UK rule proposal on wind strength and mainsails

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Colin Smith
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Location: Kent, UK

UK rule proposal on wind strength and mainsails

Post by Colin Smith » Mon Aug 13, 2012 10:18 pm

After conversations since the last Worlds - see "25 knots" thread - the UK has now submitted a proposal that (a) it be class policy to race in winds not exceeding 26 knots average or 30 knots gusting, and (b) we allow a second mainsail at major events to help with this. The proposal has been sent to the member countries for voting. Details are available via the main menu through "Class Association" - "Class Rules" - "2012 Windspeed Proposal"; or direct to http://www.international14.org/index.ph ... &Itemid=40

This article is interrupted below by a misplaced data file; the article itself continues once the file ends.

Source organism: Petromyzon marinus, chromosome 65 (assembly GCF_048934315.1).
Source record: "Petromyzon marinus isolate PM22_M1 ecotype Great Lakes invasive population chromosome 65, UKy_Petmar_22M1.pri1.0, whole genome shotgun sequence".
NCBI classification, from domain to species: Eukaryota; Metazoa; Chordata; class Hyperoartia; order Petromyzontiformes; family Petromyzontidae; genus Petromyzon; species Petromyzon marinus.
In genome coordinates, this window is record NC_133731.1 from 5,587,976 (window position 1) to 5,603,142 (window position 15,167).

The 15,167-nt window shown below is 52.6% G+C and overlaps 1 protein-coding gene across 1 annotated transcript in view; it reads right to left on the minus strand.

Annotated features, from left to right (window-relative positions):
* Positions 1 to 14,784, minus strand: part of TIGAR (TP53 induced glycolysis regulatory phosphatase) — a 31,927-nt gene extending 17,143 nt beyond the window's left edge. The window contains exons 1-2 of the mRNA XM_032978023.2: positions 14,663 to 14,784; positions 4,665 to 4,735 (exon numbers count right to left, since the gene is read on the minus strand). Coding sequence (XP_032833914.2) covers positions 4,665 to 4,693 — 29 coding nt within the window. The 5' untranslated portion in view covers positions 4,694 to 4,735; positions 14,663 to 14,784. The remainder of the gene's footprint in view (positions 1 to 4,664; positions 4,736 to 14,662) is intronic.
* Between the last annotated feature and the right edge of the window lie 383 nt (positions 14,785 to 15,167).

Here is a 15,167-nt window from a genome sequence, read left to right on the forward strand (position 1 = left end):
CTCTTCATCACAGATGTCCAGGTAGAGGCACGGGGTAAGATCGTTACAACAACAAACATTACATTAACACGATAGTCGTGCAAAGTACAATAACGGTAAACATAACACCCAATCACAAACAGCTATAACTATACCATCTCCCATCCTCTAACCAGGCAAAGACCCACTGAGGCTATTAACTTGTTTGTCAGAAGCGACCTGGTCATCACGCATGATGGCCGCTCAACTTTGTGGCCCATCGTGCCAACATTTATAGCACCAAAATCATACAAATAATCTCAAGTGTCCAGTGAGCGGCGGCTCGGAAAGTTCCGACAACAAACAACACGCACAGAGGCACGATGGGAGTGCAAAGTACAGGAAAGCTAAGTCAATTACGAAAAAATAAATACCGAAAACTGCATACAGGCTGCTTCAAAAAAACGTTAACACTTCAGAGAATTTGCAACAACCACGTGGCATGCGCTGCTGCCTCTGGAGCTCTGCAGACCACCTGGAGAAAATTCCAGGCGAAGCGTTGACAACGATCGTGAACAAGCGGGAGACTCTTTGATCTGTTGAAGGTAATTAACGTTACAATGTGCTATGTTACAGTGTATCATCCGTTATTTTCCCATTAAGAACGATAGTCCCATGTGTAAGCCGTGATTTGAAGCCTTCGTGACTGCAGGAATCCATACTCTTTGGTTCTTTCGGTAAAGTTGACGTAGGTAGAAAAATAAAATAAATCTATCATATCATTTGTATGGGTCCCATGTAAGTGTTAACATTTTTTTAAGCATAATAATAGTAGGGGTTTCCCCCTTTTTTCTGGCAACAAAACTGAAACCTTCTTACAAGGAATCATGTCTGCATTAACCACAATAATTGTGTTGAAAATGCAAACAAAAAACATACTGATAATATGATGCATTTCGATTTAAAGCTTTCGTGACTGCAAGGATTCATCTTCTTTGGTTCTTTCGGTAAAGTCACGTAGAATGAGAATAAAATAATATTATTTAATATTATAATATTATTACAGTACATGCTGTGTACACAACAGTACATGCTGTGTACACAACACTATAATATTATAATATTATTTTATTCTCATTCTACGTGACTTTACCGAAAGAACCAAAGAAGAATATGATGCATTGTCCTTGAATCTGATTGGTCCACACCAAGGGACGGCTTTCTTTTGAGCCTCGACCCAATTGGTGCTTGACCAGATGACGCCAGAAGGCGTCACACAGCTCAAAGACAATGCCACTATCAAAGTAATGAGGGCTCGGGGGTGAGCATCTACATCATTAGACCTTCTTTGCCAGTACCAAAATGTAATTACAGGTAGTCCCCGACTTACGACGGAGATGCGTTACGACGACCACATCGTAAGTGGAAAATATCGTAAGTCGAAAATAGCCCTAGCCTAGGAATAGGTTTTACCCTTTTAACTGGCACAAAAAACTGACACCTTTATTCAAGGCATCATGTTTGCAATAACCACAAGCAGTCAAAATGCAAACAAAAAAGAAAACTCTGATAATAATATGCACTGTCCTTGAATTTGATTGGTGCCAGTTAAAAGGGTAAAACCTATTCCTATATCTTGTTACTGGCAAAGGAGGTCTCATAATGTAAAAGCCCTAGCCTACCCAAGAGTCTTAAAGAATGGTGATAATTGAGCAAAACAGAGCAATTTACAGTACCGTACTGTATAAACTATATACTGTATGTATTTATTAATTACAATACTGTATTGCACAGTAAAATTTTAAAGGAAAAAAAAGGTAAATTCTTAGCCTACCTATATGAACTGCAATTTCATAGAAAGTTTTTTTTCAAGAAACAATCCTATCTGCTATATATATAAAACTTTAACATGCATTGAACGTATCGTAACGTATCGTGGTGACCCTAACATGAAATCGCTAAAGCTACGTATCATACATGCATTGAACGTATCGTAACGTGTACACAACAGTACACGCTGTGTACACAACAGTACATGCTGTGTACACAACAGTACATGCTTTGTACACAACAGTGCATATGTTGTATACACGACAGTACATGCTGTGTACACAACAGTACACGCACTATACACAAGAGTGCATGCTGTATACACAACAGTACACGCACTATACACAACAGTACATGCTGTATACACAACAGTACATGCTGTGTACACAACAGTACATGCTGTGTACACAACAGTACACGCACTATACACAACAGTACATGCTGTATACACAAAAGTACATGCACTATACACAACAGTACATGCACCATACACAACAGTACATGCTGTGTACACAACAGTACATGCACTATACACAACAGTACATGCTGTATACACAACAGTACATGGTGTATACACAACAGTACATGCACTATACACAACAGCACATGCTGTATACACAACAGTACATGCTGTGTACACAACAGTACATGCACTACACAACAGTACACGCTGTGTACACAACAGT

Colin

joe.bersch
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Re: UK rule proposal on wind strength and mainsails

Post by joe.bersch » Tue Aug 14, 2012 9:07 pm

Within reason, I support taking steps to increase the wind range that we can sail the boats in. I think that there are already some viable alternatives available to having two mainsails, such as reefs, stumped rigs, etc. We are having very good early success with a reef on our newer, stiffer rig. I wonder, however, why we aren't considering allowing two kites at the same time? If I had a choice, I'd be inclined to choose a smaller kite long before I would choose a smaller main.

I think we also need to define average wind speed over how long a period, for example 30 minutes, an hour? Same issue with puffs. Is it one puff over 30 knots in the last hour, 30 minutes or what?